Over the past few years the retail sector has arguably done more than any other industry to promote green business practices and the importance of sustainability. Through green labels, onsite renewables, waste reduction campaigns, and an emerging ethical consumer market, the UK's retail giants have played a key role in normalising more sustainable behaviours amongst their customers, staff and suppliers.
But on occasions the carefully constructed green mask slips and it becomes plain how far the retail sector still has to go if it is to embrace genuinely sustainable business models. One such occasion occurred yesterday when the British Retail Consortium attempted to spin a new report from the Environment Agency detailing the carbon footprint of different carrier bags.
The detailed report analysed the full lifecycle carbon footprint of a variety of carrier bags and concluded that the most popular bags-for-life only have to be used four times to ensure they have a lower carbon impact than single-use bags (rising to nine times if the single use bag is reused as a bin liner or 12 times if the single use carrier bag is re-used three times – as I say, it is a remarkably detailed report).
By any reasonable reading, the report, which does not even take account of litter and other environmental impacts, vindicates the shift towards reusable bags and the long-running campaign to reduce the number of single-use bags in circulation. Unless, that is, you work for the British Retail Consortium and have spent much of the past few years opposing any policy measure that may further curb the use of plastic bags.
It is worth quoting the statement released yesterday by British Retail Consortium sustainability director Andrew Opie at length:
"We're pleased to see the Environment Agency's report acknowledges single-use carrier bags can have less impact than the alternatives. Yes, the plastic bag has become symbolic but this report confirms it is not the great environmental evil some would have us believe.
"Agonising over bags misses the point. There are much bigger targets supermarkets are helping customers to work on, such as reducing food waste. To obsess over bags distracts consumers from making bigger changes to their habits which would do more to benefit the environment.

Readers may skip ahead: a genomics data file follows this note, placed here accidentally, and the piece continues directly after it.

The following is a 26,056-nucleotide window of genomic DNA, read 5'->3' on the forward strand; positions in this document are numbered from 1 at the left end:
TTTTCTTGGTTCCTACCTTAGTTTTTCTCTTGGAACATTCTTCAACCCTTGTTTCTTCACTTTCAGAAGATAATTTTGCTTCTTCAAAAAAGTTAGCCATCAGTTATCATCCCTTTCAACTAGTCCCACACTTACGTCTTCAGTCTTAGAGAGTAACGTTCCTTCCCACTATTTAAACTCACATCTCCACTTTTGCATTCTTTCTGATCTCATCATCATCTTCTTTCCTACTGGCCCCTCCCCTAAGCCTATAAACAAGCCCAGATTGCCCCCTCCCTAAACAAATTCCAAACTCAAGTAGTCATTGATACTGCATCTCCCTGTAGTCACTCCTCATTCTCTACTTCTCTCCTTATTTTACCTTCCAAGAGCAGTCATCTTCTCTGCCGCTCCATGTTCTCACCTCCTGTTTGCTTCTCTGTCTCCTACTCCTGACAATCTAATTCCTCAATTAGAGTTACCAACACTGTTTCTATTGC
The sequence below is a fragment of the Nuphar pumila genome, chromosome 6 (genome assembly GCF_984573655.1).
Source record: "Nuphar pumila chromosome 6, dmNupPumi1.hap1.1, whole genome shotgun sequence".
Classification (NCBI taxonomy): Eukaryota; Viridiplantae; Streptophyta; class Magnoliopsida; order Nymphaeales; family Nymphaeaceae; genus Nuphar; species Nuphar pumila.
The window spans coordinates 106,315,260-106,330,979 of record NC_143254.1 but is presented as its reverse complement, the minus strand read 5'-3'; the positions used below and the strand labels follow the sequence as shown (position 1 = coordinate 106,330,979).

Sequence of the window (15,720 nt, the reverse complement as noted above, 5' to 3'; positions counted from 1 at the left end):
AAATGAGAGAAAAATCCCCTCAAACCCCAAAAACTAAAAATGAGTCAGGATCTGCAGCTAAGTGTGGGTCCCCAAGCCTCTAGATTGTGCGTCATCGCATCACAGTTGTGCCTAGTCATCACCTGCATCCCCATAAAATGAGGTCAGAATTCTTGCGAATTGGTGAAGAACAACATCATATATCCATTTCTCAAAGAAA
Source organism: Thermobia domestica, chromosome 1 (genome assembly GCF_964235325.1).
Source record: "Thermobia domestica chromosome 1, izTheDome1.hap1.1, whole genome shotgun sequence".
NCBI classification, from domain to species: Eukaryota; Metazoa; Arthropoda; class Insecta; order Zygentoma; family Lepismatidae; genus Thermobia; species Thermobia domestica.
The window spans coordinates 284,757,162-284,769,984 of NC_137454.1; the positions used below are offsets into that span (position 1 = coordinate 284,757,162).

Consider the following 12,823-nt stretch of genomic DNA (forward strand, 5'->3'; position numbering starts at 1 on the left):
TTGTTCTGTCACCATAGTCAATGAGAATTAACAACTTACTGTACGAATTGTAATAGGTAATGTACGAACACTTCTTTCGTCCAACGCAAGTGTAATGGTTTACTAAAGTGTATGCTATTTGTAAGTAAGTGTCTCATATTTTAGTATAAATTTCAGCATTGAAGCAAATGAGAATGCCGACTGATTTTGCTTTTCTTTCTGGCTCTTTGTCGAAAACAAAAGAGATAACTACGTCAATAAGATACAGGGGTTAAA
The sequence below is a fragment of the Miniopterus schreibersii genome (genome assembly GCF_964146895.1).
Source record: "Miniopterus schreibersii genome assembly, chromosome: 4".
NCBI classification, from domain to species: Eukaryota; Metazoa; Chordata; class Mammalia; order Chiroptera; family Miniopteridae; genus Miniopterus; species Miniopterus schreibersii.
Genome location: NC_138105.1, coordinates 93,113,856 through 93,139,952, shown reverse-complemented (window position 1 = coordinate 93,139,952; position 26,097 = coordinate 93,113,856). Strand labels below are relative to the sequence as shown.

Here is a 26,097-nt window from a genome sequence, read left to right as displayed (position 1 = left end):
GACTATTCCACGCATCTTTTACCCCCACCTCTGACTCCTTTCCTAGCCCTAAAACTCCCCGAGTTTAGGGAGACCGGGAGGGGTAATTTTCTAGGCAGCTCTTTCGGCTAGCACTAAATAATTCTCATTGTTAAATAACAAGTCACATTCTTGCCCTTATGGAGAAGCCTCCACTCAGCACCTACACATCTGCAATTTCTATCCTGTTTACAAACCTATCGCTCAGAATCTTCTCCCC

"Retailers and customers cut bag use by 4.6 billion a year between 2006 and 2010, despite sales increasing during the same period. Handing out bags-for-life and encouraging customers to re-use them is a big part of that. Efforts to cut down bag use will continue but they must not be the only focus."
Opie's argument has plenty to recommend it: "agonising over bags" does indeed distract from more significant environmental impacts, retailers have indeed made great strides in reducing the use of single-use bags under a voluntary regime, and cutting down bag use should not be the only focus of their sustainability efforts.
But the argument that the report confirms plastic bags are a "symbolic" issue and "are not the great environmental evil some would have us believe" sounds misguided at best and churlish at worst.
Plastic bags come in pretty low in the league table of "environmental evils" when compared to carbon-spewing tar sands projects or catastrophic oil spills, but try telling those who have seen the giant swirls of plastic waste in the Pacific Ocean that their campaign against plastic bags is little more than symbolism.
In addition, does anyone seriously believe retailers would have cut bag use by 4.6 billion a year between 2006 and 2010 if it had not been for front page headlines and ministerial threats of bag taxes? Plastic bags may have been a "symbolic" issue, but they were an extremely valuable symbol, proving that consumers do indeed care about environmental issues and that some of the country's largest corporations can be forced to shift their business models in response to pressure from customers, green groups and politicians.
Finally, if you are being cynical, you could argue that if retailers really believed plastic bags were a harmful "distraction", they would be doing a lot more to promote the environmental issues that we should care about.
Opie namechecks efforts to tackle food waste and I'm sure some progress has been made. But every supermarket in which I shop continues to offer huge numbers of products pre-packed in wasteful plastic that also ensures my household of two has to buy produce that has been designed for the average 2.4-children families – no matter how skilled a cook you are the result is unnecessary food waste. Meanwhile, efforts to tackle carbon-intensive global supply chains, resource-depleting factory farming, and ultra-disposable consumer products remain a million miles from where they need to be if we are to build a genuinely green economy.
Retailers have taken huge steps towards sustainability in recent years, but they do themselves and their customers no favours by underplaying the significance of the highly successful campaign against plastic bags.
Government countryside assessment paints a ‘grim picture’ with key species such as hedgehogs, dormice, birds and butterflies all continuing to decrease in number
Falling costs of renewables and batteries will boost EV market over next 20 years and have huge impact on wider global economy, BNEF paper argues
For the first time batteries will play a key role in helping to balance energy supply and demand on the UK grid
Forget your MakerBot. The Department of Energy has a plan for a new production paradigm